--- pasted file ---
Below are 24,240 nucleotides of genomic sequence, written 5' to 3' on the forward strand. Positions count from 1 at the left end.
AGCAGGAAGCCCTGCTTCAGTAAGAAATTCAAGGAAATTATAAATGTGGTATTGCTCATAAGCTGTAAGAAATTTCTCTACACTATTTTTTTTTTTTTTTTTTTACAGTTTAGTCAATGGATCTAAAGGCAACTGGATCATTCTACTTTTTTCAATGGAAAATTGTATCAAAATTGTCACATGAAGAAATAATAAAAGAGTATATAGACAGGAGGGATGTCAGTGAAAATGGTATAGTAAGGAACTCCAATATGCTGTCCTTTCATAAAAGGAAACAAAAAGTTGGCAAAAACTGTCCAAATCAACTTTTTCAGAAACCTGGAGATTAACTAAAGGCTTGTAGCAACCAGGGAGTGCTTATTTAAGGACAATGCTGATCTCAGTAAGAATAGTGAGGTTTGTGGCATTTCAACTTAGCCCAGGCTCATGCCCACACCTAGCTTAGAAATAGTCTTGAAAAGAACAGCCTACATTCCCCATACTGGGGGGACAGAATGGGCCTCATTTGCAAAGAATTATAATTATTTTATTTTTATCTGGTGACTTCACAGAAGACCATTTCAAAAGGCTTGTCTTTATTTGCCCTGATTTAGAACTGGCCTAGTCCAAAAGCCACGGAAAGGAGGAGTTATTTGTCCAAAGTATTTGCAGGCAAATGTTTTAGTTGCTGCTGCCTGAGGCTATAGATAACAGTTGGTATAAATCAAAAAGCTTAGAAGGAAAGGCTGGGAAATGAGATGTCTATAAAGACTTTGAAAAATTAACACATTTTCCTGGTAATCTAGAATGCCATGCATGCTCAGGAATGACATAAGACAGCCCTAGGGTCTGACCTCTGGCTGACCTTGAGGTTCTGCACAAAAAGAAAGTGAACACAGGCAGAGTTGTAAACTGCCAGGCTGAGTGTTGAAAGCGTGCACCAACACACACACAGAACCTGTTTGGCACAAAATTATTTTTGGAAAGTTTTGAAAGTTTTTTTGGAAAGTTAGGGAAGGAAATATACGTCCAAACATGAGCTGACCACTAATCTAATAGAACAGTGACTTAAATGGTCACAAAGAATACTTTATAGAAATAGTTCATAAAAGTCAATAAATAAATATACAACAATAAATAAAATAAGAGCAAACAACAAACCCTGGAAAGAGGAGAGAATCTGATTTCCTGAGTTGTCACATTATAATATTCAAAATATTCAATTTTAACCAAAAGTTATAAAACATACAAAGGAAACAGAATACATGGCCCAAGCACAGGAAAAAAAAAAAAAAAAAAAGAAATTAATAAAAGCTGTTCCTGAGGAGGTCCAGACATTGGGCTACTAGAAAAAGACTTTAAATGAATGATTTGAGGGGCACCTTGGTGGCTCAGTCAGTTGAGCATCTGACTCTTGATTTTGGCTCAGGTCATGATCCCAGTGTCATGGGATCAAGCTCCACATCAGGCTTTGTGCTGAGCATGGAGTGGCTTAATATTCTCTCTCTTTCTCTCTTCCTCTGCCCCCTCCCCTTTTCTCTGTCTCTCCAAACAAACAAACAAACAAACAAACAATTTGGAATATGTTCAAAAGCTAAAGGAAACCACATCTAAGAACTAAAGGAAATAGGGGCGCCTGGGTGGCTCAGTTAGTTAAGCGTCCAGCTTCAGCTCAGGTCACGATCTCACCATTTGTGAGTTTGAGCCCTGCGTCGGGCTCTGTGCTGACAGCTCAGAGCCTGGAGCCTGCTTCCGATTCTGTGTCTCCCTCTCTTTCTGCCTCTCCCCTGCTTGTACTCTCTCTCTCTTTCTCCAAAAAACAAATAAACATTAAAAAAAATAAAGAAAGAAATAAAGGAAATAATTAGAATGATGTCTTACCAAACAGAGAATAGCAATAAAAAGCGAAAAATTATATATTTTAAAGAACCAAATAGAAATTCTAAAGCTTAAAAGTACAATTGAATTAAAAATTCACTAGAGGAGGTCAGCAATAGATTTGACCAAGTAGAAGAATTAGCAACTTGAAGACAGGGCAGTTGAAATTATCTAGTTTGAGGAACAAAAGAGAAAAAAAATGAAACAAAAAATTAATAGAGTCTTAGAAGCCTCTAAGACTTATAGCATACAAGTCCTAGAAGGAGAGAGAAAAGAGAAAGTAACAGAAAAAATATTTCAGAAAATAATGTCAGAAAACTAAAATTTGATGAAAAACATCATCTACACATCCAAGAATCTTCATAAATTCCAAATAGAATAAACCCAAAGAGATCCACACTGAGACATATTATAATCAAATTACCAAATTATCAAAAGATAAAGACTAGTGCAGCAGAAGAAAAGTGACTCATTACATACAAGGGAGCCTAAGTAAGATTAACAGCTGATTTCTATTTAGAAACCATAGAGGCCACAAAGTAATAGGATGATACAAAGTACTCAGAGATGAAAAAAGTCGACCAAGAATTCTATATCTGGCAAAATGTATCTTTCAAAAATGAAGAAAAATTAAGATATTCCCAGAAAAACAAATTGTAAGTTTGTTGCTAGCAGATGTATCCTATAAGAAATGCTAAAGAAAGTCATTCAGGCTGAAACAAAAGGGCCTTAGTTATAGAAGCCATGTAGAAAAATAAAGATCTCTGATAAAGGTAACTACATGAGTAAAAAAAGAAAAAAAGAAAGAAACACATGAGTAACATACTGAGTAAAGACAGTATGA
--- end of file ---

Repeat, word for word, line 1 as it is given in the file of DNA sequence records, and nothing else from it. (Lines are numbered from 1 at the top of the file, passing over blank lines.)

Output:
Below are 24,240 nucleotides of genomic sequence, written 5' to 3' on the forward strand. Positions count from 1 at the left end.